A ball of energy with nowhere to go – that’s how 25-year-old Verdann describes her younger self.
Throughout her childhood, her unstable home life sent her bouncing from household to household, and city to city. By the time she was 17, Verdann had been couch surfing and sleeping on the street for years.
Then a pogo stick changed her life. Through United Way’s network of services, Verdann joined an after-school program that works with vulnerable youth, many of whom are Indigenous just like her. “There was just something so awesome about jumping on that pogo stick – to learn a new skill and master it,” recalls Verdann.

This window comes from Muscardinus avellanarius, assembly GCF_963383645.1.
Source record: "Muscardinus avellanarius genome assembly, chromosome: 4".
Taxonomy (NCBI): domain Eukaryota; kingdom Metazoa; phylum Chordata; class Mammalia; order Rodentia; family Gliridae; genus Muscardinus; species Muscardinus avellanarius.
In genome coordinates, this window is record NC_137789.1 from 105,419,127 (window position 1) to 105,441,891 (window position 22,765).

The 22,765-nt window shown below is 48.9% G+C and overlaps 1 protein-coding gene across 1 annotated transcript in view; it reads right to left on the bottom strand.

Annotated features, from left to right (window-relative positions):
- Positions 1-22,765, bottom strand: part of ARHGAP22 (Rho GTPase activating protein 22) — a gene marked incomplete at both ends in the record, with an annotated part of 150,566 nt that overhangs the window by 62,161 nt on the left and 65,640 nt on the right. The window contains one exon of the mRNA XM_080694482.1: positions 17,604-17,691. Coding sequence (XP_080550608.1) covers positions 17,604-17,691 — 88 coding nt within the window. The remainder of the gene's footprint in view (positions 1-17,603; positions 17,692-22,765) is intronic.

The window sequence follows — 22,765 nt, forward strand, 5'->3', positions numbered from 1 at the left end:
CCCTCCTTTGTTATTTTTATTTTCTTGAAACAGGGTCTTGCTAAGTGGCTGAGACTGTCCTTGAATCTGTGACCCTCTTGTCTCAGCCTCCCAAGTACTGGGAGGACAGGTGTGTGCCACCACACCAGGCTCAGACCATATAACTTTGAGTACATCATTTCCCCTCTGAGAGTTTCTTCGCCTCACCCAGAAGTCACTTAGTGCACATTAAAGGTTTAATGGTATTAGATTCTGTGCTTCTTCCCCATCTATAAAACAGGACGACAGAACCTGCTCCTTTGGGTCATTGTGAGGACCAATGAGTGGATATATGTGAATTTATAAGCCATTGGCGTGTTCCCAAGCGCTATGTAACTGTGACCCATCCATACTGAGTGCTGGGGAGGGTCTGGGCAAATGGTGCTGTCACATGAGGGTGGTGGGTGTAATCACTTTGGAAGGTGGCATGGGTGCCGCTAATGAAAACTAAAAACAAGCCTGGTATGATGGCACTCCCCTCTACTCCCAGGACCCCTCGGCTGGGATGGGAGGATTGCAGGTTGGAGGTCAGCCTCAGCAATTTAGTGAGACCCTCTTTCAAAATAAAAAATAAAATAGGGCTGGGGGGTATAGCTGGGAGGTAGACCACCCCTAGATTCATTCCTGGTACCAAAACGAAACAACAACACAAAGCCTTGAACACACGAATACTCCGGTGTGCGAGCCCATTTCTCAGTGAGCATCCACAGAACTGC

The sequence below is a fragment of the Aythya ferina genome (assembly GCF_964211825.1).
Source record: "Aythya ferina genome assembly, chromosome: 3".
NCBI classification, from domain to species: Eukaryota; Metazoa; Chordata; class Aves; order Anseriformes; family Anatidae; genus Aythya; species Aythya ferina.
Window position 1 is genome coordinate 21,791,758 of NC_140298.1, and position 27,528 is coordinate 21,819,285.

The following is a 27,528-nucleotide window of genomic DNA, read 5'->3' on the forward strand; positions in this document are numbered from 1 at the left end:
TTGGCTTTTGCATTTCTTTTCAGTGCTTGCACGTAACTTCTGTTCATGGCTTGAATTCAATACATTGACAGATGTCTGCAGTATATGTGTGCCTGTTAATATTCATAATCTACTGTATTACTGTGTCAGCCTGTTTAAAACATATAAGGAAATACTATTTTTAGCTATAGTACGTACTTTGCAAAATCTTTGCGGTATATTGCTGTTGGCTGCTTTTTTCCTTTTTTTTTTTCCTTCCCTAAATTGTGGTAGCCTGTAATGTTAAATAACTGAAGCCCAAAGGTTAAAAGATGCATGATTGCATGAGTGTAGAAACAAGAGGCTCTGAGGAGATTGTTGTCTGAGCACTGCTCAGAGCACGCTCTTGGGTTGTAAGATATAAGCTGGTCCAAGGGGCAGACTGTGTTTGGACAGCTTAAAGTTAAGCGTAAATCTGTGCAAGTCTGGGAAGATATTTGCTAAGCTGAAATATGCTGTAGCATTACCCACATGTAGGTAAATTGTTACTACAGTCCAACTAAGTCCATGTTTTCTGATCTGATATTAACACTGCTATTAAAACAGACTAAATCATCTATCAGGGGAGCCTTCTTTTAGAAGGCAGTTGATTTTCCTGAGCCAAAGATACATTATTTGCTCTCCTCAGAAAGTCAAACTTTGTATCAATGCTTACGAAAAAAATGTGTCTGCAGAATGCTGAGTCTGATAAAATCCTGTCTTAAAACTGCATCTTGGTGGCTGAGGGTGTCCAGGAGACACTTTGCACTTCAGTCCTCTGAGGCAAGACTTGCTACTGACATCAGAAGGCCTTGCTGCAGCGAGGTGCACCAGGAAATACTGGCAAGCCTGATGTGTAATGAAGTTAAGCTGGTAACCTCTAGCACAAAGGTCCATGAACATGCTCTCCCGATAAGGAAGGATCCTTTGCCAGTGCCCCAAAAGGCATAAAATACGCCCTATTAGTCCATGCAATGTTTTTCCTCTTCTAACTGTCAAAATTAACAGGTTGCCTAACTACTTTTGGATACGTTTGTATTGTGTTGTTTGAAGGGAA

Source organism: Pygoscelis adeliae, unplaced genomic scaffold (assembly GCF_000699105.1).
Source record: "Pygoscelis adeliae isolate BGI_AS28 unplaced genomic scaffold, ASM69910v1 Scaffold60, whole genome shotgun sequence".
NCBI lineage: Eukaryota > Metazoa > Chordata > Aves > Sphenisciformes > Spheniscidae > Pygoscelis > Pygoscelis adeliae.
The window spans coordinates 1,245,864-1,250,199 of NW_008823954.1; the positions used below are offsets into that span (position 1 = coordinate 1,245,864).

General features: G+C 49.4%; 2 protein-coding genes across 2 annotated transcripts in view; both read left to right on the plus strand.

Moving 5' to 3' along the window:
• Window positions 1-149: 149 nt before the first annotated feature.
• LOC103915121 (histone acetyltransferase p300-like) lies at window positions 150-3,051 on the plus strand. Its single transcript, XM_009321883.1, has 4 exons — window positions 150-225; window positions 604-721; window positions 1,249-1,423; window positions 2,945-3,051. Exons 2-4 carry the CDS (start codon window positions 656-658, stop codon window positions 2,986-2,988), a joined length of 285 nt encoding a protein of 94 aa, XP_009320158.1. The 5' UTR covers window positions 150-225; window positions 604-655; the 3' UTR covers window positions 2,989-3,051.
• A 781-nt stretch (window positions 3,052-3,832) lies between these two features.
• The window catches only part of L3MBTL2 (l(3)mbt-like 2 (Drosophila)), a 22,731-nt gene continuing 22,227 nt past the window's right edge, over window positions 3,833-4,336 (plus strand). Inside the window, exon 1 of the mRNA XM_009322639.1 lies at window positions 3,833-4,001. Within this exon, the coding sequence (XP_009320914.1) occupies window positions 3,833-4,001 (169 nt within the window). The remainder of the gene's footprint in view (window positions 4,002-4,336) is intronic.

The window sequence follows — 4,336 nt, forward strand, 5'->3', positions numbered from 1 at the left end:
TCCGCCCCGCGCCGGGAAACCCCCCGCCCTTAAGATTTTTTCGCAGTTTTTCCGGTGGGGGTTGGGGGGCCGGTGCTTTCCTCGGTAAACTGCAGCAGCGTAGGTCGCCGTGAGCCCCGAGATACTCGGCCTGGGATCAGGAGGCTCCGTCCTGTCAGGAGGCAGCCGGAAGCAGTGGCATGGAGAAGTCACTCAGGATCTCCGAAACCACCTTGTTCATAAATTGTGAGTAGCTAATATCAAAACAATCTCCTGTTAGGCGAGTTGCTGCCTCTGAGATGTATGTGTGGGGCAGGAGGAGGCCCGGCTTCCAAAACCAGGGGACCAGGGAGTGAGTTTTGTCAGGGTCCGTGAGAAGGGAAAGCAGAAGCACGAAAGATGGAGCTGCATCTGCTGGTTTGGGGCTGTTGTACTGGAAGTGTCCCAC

As her confidence increased, Verdann got involved as a youth coordinator. She believes her tumultuous upbringing helps her excel at her job, because she has deep empathy for the children and youth she works with. “I can understand where they’re coming from and why they’re acting the way they are,” she says. “Many of these young people have nowhere to go during that crucial time after school and before dinner. They’re often going to find something to do, and it may not be healthy or safe. I know this from experience.” She’s also become a community role model – something she says she never had growing up. “I think it’s positive for kids of all backgrounds to look up to an Indigenous person. Diverse role models are really important.”